Drumroll, please...

Come find me at
Everything in 40 Litres

*does a happy dance*

I'm sure you have many questions. What's going to be on the blog? Why did I switch from Blogger to Wordpress and have no regrets about it? What does the name mean? Why did I spell it "Litres" instead of "Liters"? Oh, and will there be many, many pictures?

Visit my travel blog, and your questions will be answered. (Except for maybe the Wordpress one. Simply put, Wordpress is wonderfully intuitive and effortless to use.) There will be stories. There will be pictures. There will be posts about what Chinese sleeper trains are like.

Oh, and there's more! If you like what you find on Everything in 40 Litres--there's not much there yet, but I hope there will be more soon--I hope you will also like my Facebook page, "Everything in 40 Litres", where I will be posting shorter and more frequent updates. It's like a Twitter feed, except I'm not limited to 140 characters, thank god. (I will still continue tweeting at @stephxsu, but I will save the juicy stuff for my Facebook page, I think!)

(And while you're at it, have you liked my Facebook page for "Steph Su Reads" yet? Unfortunately it's not nearly as exciting as every other social networking place I'm on, but since I'm on the topic... :D)

That's all for now. Thanks for reading and sticking with me!

Thursday, June 20, 2013

Review: Wild Awake by Hilary T. Smith

Tags: young adult, contemporary, grief, music, piano, mental illness


When a strange caller informs young pianist Kiri Byrd he has the remains of her dead sister’s stuff—a sister who had been dead for years—Kiri’s life turns upside down. Kiri struggles to piece together what she’s learning about her sister, but doing so sets her on a crash course towards a breakdown, and only by acknowledging it can Kiri hope to live with it, to make it a part of herself.


With the weight of the expectations I placed upon its spine after declaring its synopsis to be one of the best I’d ever encountered, Hilary T. Smith’s debut novel WILD AWAKE had a lot to live up to. Fortunately, it was more than up to the task. WILD AWAKE reminded me of the best type of our favorite and revered Aussie YA: it’s whimsical and more than a little odd, but ultimately grounded in the solid reality of common emotions.

WILD AWAKE has many strengths, one of which is its startling and beautiful prose. It startles you because Smith is, oftentimes, just noting in passing an everyday detail or thought—only she does so in a way that makes you pause and actually notice what you otherwise would not. The prose tinkles like water trickling over crystal. Its brightness combines with the darker undertones of Kiri’s situation for a full symphony of bass emotions and soprano wonder.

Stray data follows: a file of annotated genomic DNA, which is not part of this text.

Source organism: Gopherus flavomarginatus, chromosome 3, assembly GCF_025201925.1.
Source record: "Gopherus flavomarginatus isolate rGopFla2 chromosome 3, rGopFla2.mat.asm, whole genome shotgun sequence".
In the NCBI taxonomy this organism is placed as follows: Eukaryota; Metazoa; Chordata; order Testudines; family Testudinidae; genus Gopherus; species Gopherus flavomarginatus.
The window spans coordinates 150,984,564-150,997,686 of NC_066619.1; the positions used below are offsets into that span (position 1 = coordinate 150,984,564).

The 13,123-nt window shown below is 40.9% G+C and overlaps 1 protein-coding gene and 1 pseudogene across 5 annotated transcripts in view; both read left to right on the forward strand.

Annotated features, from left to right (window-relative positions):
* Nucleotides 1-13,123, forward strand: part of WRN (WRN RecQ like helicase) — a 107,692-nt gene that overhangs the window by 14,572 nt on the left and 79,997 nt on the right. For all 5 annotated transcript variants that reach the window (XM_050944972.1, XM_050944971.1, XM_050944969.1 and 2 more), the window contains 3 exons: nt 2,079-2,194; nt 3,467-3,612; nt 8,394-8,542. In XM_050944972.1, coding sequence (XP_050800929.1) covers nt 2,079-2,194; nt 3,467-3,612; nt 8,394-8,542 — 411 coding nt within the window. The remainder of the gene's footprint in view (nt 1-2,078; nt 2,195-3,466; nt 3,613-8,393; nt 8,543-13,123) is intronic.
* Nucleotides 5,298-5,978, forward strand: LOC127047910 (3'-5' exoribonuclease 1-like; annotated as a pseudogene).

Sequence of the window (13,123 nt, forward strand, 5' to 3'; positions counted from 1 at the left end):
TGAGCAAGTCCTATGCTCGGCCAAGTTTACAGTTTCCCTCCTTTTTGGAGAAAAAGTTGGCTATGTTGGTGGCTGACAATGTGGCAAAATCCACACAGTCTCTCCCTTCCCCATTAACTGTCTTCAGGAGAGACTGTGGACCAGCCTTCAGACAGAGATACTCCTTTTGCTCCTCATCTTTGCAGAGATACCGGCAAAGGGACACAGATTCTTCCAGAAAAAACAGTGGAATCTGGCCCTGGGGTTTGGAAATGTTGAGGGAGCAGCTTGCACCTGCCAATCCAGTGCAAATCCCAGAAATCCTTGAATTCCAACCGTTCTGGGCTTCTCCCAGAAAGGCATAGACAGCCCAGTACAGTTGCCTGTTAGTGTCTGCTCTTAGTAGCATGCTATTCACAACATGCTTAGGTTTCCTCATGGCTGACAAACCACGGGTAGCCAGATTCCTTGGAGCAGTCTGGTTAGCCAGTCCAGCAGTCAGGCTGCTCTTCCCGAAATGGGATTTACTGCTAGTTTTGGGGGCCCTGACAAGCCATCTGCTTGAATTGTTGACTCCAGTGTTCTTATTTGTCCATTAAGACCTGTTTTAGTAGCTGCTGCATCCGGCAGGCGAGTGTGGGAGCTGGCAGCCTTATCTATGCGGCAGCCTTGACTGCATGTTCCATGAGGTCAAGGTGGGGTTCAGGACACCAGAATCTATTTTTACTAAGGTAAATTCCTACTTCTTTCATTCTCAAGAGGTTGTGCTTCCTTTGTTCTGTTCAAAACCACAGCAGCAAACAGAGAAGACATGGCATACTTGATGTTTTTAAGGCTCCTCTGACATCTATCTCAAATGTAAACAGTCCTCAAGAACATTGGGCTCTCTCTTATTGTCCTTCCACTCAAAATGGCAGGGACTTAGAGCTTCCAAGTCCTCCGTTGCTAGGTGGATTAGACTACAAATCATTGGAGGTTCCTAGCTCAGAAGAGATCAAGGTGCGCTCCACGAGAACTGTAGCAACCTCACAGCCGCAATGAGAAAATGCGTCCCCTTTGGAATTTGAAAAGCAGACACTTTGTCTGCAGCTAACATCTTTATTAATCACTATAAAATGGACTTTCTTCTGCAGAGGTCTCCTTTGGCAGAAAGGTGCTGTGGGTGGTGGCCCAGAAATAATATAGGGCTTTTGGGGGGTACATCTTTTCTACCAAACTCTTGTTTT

From the start, Kiri as protagonist stands out. She is many things, has many identities—a serious pianist, a quipper; a dutiful daughter, a monomaniac—but she owns them all unabashedly, deliberately. Unlike other, forgettable YA protagonists who claim to be artists or rebels or whatever, Kiri doesn’t say: she just is, and that makes her being genuine. She’s unafraid to plunge herself into making mistakes, with the result that she gets more out of life than those who hang back. The times when she descends into a whirlwind of monomania are thrilling yet terrifying to read, because you see why she does it, why she needs to let herself go like that, and yet despite how seemingly carefree she is in those moments, you know it’s barely masking a deep, deep hurt. I desperately wish Kiri was real, because I think that her fearlessness, whether or not it’s enviable or reckless, would make me a better person.

That being said, in the end, it’s difficult to say what this book is about. The synopsis emphasizes the mysterious circumstances of Kiri’s sister’s death, but besides for being the catalyst for what happens in the book, finding out more about Sukey and what happened to her becomes less and less of a priority as the book flows along, replaced by Kiri’s deterioriating mental state. Which is a fine direction for a story to go, but still, a little…disorienting.

Nevertheless, WILD AWAKE was a story that lived up to its promises. It is more than the sum of its parts, more than just delectable prose, sympathetic character, and endearing family mystery. Go in with no anticipation of conventions, and enjoy the wild-awake ride.

Similar Authors
Leanne Hall
Cath Crowley
Beth Kephart
Tara Kelly

Cover discussion: LOVE the colors. Not the biggest fan of the double exposure that is reminiscent of photography projects produced by emo/hipster-wannabe college students.

Katherine Tegen Books / May 28, 2013 / Hardcover / 384pp. / $17.99

e-galley received for review from publisher and Edelweiss. Thank you!

Wednesday, June 19, 2013

Rainy Travel Days are Good for Catching Up